European new car sales rose 6.3 percent in September as government incentive schemes boosted sales, but showed a 6.6 percent decline for the first three quarters, carmakers’ association ACEA said on Thursday.

The Western European car market rose 9.6 percent in September, the biggest jump since 1999, ACEA said but it added that September registrations, in absolute terms, were below levels seen since 2002.

A total of 1,388,136 new cars were registered in September, across Europe, which includes the 27 EU member states and the EFTA countries, and excludes Cyprus and Malta, ACEA said.

“The September results were boosted in markets with government incentives to support fleet renewal in place, and especially in those countries where these schemes come to an end soon,” ACEA said in a statement.

Governments across Europe have launched schemes to support crisis-hit carmakers, paying motorists cash bonuses to trade in old cars for newer models.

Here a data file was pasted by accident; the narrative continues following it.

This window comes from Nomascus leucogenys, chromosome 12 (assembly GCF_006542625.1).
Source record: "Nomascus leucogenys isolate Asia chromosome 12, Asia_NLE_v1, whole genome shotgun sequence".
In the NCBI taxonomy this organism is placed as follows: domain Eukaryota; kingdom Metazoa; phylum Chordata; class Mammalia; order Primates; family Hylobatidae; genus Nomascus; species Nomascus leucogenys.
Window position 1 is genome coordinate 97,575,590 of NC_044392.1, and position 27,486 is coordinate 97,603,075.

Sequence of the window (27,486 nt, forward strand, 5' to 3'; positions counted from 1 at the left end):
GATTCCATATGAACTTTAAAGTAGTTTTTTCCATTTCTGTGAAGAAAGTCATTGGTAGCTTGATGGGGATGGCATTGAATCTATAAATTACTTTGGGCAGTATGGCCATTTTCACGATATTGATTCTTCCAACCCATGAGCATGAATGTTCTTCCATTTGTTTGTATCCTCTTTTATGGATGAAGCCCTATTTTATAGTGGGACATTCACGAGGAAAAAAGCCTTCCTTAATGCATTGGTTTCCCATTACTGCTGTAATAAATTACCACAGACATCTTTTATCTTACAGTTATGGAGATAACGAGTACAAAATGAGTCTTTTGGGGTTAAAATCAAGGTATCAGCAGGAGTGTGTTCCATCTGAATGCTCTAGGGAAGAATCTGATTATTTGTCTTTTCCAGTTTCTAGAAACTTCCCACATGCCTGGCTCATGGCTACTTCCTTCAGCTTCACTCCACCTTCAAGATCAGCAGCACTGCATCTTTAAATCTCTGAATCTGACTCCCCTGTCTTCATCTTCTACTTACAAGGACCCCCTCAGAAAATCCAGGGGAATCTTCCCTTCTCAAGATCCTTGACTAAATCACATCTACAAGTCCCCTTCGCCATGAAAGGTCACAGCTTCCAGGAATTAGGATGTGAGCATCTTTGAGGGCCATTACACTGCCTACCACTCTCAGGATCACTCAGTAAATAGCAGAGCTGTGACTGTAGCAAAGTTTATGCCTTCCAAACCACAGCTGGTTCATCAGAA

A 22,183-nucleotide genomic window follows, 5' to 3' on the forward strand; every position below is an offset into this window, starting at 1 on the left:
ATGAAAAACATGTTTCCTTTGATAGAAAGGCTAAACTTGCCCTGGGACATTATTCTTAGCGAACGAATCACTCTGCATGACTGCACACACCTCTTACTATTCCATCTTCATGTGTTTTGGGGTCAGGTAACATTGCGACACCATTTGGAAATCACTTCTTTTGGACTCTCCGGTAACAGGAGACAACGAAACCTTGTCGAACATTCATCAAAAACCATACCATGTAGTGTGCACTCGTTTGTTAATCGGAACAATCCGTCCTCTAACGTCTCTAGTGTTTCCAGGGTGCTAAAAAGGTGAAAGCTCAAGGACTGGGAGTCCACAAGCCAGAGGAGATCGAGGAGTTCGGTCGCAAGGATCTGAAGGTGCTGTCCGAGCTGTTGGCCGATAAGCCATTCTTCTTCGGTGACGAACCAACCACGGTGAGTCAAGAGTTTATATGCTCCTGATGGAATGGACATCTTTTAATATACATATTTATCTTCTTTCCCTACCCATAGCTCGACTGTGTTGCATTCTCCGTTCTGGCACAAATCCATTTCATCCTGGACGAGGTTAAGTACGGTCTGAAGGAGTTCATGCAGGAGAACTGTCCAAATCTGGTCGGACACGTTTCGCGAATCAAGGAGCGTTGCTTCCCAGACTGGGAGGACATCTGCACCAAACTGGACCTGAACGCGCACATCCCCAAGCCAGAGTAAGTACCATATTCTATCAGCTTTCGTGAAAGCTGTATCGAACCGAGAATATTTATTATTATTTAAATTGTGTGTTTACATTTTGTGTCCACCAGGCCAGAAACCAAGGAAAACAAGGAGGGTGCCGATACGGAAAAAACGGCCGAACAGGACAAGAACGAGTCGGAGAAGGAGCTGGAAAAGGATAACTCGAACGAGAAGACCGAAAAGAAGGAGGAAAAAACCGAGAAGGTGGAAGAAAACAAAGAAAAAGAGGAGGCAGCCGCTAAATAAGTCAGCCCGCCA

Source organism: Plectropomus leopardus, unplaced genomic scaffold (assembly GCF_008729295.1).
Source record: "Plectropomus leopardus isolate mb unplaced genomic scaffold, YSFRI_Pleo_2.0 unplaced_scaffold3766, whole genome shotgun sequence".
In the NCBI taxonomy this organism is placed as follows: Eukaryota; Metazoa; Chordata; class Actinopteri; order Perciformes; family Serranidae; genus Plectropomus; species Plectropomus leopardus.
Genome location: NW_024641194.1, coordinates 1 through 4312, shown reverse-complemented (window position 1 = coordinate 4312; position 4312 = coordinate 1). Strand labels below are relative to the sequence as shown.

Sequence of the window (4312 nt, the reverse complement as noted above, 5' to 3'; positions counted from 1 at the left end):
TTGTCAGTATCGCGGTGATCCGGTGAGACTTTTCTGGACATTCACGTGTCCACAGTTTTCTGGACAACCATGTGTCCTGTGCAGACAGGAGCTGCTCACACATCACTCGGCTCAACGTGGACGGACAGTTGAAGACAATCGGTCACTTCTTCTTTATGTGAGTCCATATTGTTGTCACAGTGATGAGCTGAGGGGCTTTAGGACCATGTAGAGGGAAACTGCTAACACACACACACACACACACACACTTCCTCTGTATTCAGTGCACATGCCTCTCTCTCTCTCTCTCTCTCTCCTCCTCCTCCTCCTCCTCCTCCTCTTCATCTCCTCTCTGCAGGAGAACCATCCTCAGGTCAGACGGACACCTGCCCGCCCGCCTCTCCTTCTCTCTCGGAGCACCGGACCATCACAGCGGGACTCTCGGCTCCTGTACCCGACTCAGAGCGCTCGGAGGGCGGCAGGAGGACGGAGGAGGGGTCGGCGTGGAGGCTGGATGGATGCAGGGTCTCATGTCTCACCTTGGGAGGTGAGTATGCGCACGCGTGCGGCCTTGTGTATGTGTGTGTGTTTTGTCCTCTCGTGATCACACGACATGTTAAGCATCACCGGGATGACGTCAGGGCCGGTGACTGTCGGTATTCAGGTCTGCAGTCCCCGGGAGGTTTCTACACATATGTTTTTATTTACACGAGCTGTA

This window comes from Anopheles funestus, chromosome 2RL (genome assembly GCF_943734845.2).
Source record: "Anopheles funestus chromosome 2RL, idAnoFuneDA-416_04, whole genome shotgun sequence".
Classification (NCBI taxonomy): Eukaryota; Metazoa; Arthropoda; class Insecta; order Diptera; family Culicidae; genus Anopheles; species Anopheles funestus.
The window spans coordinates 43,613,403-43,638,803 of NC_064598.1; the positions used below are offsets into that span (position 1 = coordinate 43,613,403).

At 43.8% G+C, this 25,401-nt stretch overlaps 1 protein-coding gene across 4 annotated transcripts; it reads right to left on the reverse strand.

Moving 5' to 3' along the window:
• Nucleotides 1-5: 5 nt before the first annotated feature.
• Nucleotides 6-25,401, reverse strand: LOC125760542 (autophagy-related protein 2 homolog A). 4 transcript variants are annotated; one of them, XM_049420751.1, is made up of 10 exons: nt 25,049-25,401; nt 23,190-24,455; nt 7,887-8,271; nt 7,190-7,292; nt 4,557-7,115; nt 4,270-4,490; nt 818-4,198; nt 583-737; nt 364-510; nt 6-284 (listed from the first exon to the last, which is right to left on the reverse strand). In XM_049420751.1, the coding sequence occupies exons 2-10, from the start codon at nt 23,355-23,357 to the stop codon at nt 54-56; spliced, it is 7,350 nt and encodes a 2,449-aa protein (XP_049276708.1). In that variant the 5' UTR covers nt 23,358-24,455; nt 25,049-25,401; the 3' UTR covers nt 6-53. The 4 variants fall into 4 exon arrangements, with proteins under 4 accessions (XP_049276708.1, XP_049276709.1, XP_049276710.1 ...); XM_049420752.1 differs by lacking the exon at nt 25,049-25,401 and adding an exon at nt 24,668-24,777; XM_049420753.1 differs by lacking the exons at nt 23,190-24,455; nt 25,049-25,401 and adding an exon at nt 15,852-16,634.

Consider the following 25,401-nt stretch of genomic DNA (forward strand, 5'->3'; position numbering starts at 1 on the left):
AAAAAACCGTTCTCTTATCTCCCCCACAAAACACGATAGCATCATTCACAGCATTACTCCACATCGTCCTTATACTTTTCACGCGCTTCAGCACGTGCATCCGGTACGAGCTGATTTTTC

The German market posted the biggest September gain, up 21 percent, while “Spain also posted a marked double digit growth — up 18 percent — in light of the country’s incentive scheme nearing its end, and after sixteen months of severe downturn,” ACEA said. Spain also benefitted from a comparison with a very weak September 2008.

German car association VDA said earlier in October that fears that demand would plunge after the country’s scrapping scheme ended had been overblown.

New EU member states fared worse in September, with a 36.4 percent drop across the region, and only Poland – up 7.9 percent – and the Czech Republic – up 0.5 percent – posting growth.


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